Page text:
Major battle for firefighters
By CRAIG McTEAR
WARWICK Roche has a small army at his disposal in a battle against a formidable enemy.
The Mid North Coast's Rural Fire Service (RFS) manager is the incident controller attempting to gain the upper hand over a massive blaze north-west of Corindi in the Yuraygir National Park.
The frontline troops comprise up to 60 RFS firefighters from the Coffs Harbour, Nambucca, Kempsey, Hastings and Tweed districts, 27 Forests NSW fire personnel from Coffs Harbour and Grafton, and 15 National Parks firefighters from Coffs Harbour and Grafton.
They are supported by 10 RFS tankers, 10 Forests NSW vehicles and five National Parks vehicles.
The fight has also taken to the air in the form of four helicopters flown in from as far afield as Sydney. Three of them are water bombers and one is used for observation.
The helicopter crews are regularly briefed by an air attack supervisor at Coffs Harbour Showground and refuelling and bombing operations are staged from the Corindi Showground.
The fire control headquarters in Coffs Harbour is buzzing with activity as strategists plan their next move.
The wildfire broke out on Wednesday morning on private property and spread into Barcoongere State Forest and Yuraygir National Park, west of Red Rock, pushed north by strong southerly winds.
The blaze has so far claimed 2500 hectares ? 500 hectares of private property, 1000 hectares of forest and 1000 hectares of parkland.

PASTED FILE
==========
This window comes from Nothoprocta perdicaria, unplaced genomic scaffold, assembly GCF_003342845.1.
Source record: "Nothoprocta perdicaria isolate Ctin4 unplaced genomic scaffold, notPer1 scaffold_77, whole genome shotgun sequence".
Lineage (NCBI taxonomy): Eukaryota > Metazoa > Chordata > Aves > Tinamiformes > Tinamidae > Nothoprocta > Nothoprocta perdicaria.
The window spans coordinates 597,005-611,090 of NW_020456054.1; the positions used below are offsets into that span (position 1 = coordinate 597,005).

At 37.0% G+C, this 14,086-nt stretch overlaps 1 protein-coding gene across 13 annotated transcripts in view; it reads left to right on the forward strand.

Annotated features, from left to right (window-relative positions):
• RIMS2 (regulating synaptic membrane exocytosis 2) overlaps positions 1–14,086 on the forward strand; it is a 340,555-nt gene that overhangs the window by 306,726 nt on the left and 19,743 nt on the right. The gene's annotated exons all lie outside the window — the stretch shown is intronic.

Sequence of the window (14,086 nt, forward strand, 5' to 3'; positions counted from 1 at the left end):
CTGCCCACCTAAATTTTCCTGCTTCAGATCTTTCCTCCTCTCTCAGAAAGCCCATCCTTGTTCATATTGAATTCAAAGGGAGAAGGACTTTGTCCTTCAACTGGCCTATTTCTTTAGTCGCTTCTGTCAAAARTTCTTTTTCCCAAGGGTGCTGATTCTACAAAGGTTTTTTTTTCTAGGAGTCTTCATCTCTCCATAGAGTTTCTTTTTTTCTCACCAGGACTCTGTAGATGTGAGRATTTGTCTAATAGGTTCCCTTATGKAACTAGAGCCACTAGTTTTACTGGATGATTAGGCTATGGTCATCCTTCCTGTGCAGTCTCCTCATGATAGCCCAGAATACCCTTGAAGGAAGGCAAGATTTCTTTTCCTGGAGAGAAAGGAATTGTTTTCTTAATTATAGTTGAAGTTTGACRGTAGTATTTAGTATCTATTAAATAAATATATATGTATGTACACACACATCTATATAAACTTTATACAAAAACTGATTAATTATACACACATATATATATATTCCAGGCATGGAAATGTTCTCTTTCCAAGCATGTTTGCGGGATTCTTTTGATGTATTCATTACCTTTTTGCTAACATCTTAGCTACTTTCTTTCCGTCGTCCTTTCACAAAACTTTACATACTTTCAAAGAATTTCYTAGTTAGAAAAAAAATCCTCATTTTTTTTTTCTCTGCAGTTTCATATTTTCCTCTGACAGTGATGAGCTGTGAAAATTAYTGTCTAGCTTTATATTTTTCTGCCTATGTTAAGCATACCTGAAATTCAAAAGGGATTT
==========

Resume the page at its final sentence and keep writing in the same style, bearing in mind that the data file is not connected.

While lives and property aren't threatened at this stage, authorities are working around-the-clock to make sure that situation doesn't change.
The firestorm continues to head north-west, helped by strong winds from the south and south-east which are expected to persist until at least tomorrow.
Mr Roche said containment lines had been established on the fire's southern front and crews were working to secure more on other fronts with the help of heavy machinery. Backburning operations are also under way.
Smoke hazards and possible road closures on the Pacific Highway between Corindi and Grafton, Barcoongere Way and Station Creek Road mean motorists should avoid these areas.
The Station Creek rest area is expected to remain closed for the next three to four days.
Smoke and ash from the fire is affecting communities up to 15 kilometres in front of the fire.